Azul: Stained Glass of Sintra takes what you love about Azul, runs with it, and adds a twist.
Azul: Stained Glass of Sintra by Michael Kiesling (Heaven & Ale, Coal Baron), follows his popular tile-selection game Azul, but brings a new and different approach to create a distinct game. Azul: Stained Glass of Sintra also offers two ways to determine the final score.
How is Azul: Stained Glass of Sintra different from Azul?
Azul: Stained Glass of Sintra introduces double-sided window strips that must be filled with tiles. Players mark their position above these strips with a glazier, and may fill windows under, or to the right of, their glazier. If they want to put tiles in a window strip to the left of their glazier, they must spend a turn to move their glazier back to their leftmost window strip.
Window strips towards the right are tempting to work on, because they will hopefully be scored several times over the course of the game, but having your glazier on the right end of your board limits how many spaces are available to you for placing tiles. How often you use a turn to move your glazier back to the leftmost spot is a key part of the tempo of the game.
Setup and game play
Azul: Stained Glass of Sintra has a variable setup. The players set their palace boards to either Side A or Side B, depending on how they’d like to calculate the final score.
Eight double-sided window strips are arranged randomly above each player’s palace board.
Players draw tiles from a bag and place them onto shared areas in the center of the table, known as factory displays. During their turn, a player may choose one color from any of the factory displays, and take those tiles. The rest of the tiles from that factory display are moved to the center.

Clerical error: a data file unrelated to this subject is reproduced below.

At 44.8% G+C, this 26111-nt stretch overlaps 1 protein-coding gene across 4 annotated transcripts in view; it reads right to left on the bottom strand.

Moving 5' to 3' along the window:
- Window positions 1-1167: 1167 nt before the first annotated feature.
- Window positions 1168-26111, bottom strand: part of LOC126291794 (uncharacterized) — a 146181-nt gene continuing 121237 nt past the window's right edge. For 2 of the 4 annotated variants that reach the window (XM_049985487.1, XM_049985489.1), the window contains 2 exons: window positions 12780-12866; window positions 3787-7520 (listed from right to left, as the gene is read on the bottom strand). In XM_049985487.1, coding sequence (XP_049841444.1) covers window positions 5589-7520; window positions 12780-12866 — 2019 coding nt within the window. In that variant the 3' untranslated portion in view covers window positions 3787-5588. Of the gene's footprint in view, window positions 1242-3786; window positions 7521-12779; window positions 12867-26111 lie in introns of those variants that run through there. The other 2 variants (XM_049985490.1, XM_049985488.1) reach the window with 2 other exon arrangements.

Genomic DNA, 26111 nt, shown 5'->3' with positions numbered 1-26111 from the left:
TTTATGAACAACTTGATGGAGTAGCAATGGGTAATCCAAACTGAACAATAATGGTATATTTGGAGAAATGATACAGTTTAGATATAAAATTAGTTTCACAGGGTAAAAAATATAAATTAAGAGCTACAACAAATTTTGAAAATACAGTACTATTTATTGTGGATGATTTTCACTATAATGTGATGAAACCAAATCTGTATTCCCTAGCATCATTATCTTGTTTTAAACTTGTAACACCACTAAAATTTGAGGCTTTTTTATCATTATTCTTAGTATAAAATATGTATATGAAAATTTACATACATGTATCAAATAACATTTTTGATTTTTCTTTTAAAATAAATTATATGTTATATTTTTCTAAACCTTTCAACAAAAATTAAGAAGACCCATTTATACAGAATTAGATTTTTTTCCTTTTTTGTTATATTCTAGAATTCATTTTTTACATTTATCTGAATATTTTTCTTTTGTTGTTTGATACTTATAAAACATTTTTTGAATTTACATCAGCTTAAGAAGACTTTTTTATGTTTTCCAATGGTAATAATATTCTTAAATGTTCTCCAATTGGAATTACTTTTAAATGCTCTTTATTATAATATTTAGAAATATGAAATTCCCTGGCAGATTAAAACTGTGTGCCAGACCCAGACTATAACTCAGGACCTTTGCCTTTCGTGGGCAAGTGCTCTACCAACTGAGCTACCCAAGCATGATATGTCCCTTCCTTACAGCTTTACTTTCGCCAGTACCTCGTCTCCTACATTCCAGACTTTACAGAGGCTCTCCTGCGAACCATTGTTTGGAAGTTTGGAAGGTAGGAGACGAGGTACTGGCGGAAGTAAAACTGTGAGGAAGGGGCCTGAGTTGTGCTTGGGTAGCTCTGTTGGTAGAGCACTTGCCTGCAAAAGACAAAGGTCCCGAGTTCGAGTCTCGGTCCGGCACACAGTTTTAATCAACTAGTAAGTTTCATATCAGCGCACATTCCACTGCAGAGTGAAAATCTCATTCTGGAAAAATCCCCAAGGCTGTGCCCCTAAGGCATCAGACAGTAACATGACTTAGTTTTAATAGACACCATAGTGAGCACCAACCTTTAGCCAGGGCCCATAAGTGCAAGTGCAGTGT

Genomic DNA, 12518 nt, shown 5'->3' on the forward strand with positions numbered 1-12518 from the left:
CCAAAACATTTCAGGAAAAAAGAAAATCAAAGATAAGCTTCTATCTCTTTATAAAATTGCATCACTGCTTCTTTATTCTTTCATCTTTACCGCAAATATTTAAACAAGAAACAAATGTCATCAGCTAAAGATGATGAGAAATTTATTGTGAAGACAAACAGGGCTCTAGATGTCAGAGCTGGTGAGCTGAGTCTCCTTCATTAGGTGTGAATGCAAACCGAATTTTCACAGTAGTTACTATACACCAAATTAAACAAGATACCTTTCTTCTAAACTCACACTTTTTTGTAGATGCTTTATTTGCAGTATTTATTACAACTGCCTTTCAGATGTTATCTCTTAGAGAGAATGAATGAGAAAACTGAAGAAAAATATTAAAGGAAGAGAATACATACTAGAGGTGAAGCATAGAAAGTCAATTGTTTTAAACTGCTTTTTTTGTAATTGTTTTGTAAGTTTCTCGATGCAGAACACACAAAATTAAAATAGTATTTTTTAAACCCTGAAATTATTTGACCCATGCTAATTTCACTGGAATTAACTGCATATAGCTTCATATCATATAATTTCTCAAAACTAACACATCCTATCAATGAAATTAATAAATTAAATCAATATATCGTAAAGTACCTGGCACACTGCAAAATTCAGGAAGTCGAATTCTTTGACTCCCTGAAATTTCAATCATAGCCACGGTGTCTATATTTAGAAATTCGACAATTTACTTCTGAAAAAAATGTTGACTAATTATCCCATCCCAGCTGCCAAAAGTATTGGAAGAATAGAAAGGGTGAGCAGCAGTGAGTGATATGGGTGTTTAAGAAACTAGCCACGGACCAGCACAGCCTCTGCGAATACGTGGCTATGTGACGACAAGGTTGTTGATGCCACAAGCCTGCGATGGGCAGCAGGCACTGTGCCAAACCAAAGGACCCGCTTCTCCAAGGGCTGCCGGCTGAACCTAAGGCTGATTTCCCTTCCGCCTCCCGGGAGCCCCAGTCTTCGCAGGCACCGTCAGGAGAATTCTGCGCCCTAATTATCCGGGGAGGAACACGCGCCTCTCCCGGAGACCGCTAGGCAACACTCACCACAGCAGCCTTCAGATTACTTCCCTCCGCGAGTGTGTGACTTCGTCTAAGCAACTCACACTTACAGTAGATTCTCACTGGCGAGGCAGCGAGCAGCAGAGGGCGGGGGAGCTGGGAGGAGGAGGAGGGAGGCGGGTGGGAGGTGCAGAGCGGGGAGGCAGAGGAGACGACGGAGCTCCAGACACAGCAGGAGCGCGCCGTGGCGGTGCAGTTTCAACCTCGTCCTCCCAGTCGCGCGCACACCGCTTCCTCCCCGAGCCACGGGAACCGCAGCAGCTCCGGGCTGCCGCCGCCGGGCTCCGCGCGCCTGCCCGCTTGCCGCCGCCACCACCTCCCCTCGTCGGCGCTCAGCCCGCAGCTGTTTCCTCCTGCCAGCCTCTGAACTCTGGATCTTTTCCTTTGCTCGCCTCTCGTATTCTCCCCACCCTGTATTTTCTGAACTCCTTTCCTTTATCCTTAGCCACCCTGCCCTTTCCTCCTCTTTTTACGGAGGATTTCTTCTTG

As leftover tiles from different factory displays are combined in the center, this allows for larger, more efficient moves (a player may be able to get 4 tiles of a color all at once, for example), but it may also create a situation where there are more tiles of a color than a player needs.
When a player takes more tiles than they can use, they must move their marker down the broken glass track. The broken glass track shows how many points a player will lose at the end of the game. Players also move their marker down the broken glass track when taking the start player tile from the center of the display. The broken glass track is cumulative, only scoring once at the end of the game. It becomes increasingly costly to take the start player tile, or more pieces of a color than you can use.
Components of Azul: Stained Glass of Sintra
The components of Azul: Stained Glass of Sintra are solid, and fit my expectations for a game at this price-point. The palace boards, factory displays, and pattern strips are a good thickness, and can be easily handled. Azul: Stained Glass of Sintra has a shared scoring track, rather than the individual tracks on the player mats in Azul.
The tile bag is a durable canvas and has a printed design. It is the right size to comfortably access the tiles.
The tiles themselves are satisfying to hold. The concave centers make them easy to grip, and the translucent plastic makes for a nice effect.
The game is thoughtful about players who may have difficulty distinguishing the colors. There are several included features to help with this. Each color has a corresponding pattern, which appears in the center of the plastic tiles themselves, as well as the pattern strips. The back side of the factory displays are designed in such a way that tiles can be differentiated by their position.
I’m glad I bought it, and I’d buy it again
Overall, Azul: Stained Glass of Sintra offers good quality components and high replayability at a reasonable price. It looks great set up on the table (what I like to call good “curb appeal”). With the game length at about 45 minutes, it’s a great after-dinner game, or as part of a longer game day.